Saturday, May 30, 2009
Some Who Have Made A Difference III
New York Times Obituary
Published: May 13, 2006
Former Representative G. V. (Sonny) Montgomery, a conservative Democrat from Mississippi who was a staunch voice for the military and the needs of veterans during his 30 years in Congress, died yesterday in his hometown, Meridian. He was 85.
His death, of natural causes, came six months after surgery for a bowel obstruction, said Ann Weddington, a spokeswoman for the Jeff Anderson Regional Medical Center.
From 1967 through 1997, and particularly during his 13 years as chairman of the House Veterans Affairs Committee, Mr. Montgomery championed legislation that increased veterans' eligibility for home loans, life insurance and medical coverage. In 1988, he was co-sponsor of the law that transformed the Veterans Administration into the 14th cabinet department in the federal government. "Veterans will no longer have to go through the back door to the White House," he said at the time.
What he considered his "signature achievement in Congress," said Kyle Steward, his legislative director for 15 years, was passage of a law expanding the G.I. Bill, the 1944 legislation credited with elevating a generation of working-class veterans into the middle class by opening their opportunities to higher education.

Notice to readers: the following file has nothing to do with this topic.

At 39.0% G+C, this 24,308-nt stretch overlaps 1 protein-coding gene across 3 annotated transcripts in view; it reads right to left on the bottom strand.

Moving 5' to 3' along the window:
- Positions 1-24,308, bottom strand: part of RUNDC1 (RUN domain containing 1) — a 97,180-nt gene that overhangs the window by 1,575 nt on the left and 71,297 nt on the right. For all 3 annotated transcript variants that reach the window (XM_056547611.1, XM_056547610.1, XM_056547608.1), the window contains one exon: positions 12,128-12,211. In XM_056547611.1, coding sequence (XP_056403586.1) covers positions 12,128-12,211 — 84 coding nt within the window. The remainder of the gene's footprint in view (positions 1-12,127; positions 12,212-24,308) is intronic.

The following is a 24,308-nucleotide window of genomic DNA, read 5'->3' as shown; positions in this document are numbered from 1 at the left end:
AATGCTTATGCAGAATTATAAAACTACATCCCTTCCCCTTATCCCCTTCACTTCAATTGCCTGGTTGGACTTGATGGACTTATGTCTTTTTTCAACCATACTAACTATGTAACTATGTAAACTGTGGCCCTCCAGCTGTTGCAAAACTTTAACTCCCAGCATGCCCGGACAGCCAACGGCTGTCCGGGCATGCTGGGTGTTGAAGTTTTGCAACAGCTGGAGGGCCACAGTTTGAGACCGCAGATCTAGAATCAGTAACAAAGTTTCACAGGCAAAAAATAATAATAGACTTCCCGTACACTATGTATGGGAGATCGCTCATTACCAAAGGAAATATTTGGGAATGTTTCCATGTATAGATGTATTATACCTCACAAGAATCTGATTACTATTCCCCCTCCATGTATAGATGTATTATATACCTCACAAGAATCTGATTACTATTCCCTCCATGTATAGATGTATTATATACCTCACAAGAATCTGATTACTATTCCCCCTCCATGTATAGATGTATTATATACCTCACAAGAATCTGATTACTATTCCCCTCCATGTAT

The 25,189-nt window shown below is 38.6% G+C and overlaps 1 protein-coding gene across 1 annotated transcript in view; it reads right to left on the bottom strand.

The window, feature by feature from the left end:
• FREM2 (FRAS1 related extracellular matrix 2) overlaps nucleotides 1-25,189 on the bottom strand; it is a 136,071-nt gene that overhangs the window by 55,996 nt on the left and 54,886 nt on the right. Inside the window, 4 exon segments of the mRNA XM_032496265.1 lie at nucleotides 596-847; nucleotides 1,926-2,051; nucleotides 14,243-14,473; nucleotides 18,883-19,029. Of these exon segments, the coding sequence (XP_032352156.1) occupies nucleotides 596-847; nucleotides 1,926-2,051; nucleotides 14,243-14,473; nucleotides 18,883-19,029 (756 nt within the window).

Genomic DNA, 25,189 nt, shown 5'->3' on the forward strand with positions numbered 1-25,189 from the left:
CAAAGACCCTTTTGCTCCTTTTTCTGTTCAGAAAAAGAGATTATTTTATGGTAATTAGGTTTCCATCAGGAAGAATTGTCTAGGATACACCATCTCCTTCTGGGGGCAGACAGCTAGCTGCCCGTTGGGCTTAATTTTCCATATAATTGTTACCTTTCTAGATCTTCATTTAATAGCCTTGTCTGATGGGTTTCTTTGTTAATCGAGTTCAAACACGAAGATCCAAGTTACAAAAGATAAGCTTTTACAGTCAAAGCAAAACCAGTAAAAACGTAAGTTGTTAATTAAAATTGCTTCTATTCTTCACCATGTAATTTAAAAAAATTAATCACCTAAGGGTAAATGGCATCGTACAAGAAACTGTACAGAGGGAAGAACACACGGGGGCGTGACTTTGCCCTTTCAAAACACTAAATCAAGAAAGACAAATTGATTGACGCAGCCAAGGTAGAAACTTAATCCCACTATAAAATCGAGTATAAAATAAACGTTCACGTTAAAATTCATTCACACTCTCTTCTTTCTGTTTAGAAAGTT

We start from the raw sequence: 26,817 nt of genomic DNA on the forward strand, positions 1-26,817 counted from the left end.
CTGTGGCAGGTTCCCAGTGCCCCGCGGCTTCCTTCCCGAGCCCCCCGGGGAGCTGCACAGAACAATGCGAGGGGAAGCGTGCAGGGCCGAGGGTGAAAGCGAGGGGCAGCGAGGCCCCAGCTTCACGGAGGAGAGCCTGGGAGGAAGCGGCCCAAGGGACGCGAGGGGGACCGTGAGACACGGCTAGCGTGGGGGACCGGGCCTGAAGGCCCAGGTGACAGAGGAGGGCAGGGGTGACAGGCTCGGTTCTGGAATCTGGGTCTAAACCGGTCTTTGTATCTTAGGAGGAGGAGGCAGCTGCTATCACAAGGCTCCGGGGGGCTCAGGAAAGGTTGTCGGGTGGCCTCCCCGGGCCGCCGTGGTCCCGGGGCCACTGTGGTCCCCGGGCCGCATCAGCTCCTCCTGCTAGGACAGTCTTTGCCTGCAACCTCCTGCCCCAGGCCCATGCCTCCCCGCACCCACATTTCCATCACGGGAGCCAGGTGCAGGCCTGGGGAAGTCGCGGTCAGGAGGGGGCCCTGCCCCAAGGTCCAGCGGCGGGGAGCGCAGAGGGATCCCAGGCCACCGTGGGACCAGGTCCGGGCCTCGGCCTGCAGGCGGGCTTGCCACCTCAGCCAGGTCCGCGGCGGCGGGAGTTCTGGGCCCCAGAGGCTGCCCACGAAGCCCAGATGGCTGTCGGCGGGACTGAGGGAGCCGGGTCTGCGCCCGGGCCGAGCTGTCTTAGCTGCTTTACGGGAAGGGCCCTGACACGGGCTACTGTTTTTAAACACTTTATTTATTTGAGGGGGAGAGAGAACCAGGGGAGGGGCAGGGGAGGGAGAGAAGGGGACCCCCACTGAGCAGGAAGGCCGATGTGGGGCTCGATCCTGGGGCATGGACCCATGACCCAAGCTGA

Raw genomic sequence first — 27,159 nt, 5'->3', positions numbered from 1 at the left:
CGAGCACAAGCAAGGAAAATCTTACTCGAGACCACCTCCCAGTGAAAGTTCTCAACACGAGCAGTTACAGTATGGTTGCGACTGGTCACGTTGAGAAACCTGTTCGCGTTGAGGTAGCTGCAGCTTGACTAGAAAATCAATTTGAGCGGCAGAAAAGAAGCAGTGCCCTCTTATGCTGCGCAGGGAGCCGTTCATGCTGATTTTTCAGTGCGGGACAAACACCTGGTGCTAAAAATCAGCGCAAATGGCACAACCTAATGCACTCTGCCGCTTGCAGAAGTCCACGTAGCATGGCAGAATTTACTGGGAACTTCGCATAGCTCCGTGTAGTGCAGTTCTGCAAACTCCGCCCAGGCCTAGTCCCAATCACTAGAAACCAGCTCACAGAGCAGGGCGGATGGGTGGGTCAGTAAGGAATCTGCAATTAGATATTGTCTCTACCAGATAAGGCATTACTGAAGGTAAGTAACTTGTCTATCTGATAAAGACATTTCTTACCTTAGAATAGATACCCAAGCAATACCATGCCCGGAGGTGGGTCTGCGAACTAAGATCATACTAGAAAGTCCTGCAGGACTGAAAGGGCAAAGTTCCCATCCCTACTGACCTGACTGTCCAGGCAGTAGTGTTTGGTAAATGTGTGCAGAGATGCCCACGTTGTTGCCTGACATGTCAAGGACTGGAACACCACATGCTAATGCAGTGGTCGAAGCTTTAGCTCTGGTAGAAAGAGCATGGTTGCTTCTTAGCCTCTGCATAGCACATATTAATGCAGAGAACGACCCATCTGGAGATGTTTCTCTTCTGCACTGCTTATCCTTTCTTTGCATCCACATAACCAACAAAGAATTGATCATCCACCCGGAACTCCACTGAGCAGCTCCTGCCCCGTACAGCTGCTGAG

The so-called Montgomery G.I. Education Bill, which President Ronald Reagan signed in 1984, "enhanced education benefits for active-duty military personnel and extended those benefits to National Guard and Reserve members," Mr. Steward said. "And it was seen at the time as a boost for recruitment, because recruiting was lagging."
Gillespie V. Montgomery, known as Sonny since childhood, was born on Aug. 5, 1920. After graduating in 1943 from Mississippi State College, where he was a member of the R.O.T.C., he was commissioned as a second lieutenant. He soon saw action in Europe and received a Bronze Star.
Returning to Meridian after the war, Mr. Montgomery built a successful insurance business and began his rise to the rank of major general in the Mississippi National Guard. In 1956, he was elected to the Mississippi State Senate. Ten years later, he successfully ran for Congress.
In 1981, he became chairman of the Veterans Affairs Committee, while also serving as a senior member of the Armed Services Committee. He worked consistently to obtain money for the military. Describing himself as a conservative Democrat, Mr. Montgomery was a leading sponsor in 1989 of a proposed amendment to the Constitution that would have banned the burning of the American flag.
"If we don't do something," he said at the time, "I fear that Americans, and especially veterans groups, are going to stop the desecration of the flag in their own way, and people are going to get hurt." The proposal failed, after a Supreme Court ruling that struck down a Texas law against defacing the flag.
The next year, Mr. Montgomery led a Congressional delegation to North Korea, where, for the first time since 1954, the Communist government there turned over the remains of service members killed in the Korean War.
Mr. Montgomery, who never married, was an only child and leaves no immediate survivors.
At a lean, athletic 6-foot-2, he was a good friend, and tennis opponent, of the first President Bush. Last year (2005), the current President Bush awarded him with the Presidential Medal of Freedom.